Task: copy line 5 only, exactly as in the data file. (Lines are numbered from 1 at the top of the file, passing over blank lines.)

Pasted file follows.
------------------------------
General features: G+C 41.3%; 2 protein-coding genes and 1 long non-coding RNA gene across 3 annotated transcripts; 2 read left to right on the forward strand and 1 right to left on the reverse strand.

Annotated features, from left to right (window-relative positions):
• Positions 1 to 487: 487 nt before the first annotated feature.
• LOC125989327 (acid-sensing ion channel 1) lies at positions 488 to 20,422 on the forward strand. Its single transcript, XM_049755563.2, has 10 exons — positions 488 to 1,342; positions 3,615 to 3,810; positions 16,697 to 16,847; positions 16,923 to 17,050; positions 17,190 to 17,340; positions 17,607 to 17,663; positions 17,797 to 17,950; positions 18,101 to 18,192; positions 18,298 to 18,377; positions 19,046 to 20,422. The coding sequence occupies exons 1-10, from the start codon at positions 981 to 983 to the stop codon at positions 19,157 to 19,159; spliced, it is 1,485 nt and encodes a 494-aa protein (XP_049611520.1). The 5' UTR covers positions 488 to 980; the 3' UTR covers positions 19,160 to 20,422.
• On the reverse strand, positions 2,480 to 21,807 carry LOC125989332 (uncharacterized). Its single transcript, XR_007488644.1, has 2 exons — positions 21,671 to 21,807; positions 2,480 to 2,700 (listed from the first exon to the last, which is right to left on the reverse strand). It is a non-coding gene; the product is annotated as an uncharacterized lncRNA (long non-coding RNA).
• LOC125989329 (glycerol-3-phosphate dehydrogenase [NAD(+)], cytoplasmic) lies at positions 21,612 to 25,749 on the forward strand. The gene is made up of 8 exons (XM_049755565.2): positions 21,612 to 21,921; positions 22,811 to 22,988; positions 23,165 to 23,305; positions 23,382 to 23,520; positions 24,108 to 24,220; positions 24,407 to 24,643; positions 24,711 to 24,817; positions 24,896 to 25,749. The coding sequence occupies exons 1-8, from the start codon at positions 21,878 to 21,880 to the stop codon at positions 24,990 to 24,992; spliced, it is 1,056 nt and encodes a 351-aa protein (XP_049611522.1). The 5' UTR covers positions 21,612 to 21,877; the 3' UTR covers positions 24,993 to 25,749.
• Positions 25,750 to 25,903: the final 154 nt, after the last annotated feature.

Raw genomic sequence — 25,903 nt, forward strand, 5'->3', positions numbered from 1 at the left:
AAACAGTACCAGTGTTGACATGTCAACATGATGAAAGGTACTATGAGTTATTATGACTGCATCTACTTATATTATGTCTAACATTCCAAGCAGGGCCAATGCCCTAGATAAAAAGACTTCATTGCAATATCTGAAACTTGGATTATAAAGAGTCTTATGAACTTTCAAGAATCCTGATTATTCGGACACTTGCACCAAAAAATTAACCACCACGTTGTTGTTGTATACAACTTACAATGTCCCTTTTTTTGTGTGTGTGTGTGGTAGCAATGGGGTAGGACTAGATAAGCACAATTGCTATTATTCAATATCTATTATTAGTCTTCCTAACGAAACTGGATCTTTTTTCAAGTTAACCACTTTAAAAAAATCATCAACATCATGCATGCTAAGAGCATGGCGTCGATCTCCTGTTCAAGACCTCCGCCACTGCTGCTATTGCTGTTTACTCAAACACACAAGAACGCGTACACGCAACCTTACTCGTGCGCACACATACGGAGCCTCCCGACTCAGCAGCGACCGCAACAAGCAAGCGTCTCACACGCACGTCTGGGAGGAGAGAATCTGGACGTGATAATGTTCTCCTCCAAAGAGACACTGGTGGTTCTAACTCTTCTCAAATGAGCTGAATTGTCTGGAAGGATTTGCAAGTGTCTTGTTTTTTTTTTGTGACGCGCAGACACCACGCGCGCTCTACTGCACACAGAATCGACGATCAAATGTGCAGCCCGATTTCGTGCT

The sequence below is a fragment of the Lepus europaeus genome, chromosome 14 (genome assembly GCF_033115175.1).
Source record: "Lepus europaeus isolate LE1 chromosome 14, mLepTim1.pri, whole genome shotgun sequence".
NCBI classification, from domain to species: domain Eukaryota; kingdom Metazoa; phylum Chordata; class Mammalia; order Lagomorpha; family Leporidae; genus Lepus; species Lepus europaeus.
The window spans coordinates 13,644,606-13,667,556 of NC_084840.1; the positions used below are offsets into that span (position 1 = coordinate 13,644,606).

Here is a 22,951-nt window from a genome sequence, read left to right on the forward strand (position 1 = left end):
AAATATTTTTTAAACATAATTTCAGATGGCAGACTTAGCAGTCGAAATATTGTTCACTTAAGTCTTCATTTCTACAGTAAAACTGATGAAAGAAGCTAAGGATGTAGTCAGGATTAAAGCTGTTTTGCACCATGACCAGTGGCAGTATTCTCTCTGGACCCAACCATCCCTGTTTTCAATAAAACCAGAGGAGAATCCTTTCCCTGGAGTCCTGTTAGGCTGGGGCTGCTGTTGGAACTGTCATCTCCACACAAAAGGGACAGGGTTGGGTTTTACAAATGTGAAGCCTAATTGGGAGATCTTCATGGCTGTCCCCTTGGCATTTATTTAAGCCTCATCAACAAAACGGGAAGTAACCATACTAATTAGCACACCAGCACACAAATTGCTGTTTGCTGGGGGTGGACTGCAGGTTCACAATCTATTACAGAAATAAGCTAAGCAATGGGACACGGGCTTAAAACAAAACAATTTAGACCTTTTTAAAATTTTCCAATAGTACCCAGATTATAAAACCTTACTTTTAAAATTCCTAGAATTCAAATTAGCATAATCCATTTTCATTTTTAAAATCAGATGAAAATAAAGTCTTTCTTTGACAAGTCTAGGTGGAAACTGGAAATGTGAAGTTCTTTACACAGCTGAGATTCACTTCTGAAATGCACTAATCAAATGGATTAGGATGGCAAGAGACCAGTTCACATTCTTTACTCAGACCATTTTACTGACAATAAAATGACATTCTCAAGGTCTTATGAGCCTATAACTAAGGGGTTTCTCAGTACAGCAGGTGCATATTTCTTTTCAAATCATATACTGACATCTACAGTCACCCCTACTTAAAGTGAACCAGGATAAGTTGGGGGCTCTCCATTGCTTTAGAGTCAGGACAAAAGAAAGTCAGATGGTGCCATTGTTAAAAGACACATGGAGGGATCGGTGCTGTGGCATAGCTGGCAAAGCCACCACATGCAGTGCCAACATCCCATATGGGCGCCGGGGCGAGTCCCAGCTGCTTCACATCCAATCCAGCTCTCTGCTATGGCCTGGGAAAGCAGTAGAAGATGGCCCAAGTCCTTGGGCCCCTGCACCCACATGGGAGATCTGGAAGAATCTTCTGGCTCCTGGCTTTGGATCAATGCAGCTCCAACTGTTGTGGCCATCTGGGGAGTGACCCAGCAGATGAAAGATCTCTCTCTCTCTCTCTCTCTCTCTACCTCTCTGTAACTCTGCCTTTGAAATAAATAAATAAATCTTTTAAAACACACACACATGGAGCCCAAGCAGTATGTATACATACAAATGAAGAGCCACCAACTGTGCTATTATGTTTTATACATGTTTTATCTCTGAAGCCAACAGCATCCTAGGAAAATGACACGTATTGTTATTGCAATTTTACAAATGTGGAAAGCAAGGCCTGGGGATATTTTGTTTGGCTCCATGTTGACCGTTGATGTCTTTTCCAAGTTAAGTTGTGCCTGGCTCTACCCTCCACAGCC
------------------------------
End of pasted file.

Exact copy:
• On the reverse strand, positions 2,480 to 21,807 carry LOC125989332 (uncharacterized). Its single transcript, XR_007488644.1, has 2 exons — positions 21,671 to 21,807; positions 2,480 to 2,700 (listed from the first exon to the last, which is right to left on the reverse strand). It is a non-coding gene; the product is annotated as an uncharacterized lncRNA (long non-coding RNA).